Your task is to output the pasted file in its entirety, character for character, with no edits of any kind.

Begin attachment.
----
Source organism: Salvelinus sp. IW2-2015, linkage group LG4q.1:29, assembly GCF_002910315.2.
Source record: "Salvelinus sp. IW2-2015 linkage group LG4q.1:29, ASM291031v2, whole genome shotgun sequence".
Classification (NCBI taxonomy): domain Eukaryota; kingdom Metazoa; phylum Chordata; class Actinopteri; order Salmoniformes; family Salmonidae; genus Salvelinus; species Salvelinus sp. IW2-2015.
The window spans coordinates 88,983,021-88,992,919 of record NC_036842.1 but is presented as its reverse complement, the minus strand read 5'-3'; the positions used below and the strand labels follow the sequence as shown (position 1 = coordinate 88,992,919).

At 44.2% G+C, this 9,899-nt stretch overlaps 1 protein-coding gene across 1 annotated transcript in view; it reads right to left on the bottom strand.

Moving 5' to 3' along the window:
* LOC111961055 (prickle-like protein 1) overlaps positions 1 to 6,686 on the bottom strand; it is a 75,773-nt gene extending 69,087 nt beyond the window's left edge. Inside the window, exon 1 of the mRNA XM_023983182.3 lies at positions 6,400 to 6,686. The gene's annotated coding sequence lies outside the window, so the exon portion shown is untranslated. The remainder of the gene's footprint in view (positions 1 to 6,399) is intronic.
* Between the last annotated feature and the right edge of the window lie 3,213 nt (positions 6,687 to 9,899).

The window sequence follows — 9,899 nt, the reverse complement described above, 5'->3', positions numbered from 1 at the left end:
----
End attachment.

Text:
Source organism: Salvelinus sp. IW2-2015, linkage group LG4q.1:29, assembly GCF_002910315.2.
Source record: "Salvelinus sp. IW2-2015 linkage group LG4q.1:29, ASM291031v2, whole genome shotgun sequence".
Classification (NCBI taxonomy): domain Eukaryota; kingdom Metazoa; phylum Chordata; class Actinopteri; order Salmoniformes; family Salmonidae; genus Salvelinus; species Salvelinus sp. IW2-2015.
The window spans coordinates 88,983,021-88,992,919 of record NC_036842.1 but is presented as its reverse complement, the minus strand read 5'-3'; the positions used below and the strand labels follow the sequence as shown (position 1 = coordinate 88,992,919).

At 44.2% G+C, this 9,899-nt stretch overlaps 1 protein-coding gene across 1 annotated transcript in view; it reads right to left on the bottom strand.

Moving 5' to 3' along the window:
* LOC111961055 (prickle-like protein 1) overlaps positions 1 to 6,686 on the bottom strand; it is a 75,773-nt gene extending 69,087 nt beyond the window's left edge. Inside the window, exon 1 of the mRNA XM_023983182.3 lies at positions 6,400 to 6,686. The gene's annotated coding sequence lies outside the window, so the exon portion shown is untranslated. The remainder of the gene's footprint in view (positions 1 to 6,399) is intronic.
* Between the last annotated feature and the right edge of the window lie 3,213 nt (positions 6,687 to 9,899).

The window sequence follows — 9,899 nt, the reverse complement described above, 5'->3', positions numbered from 1 at the left end: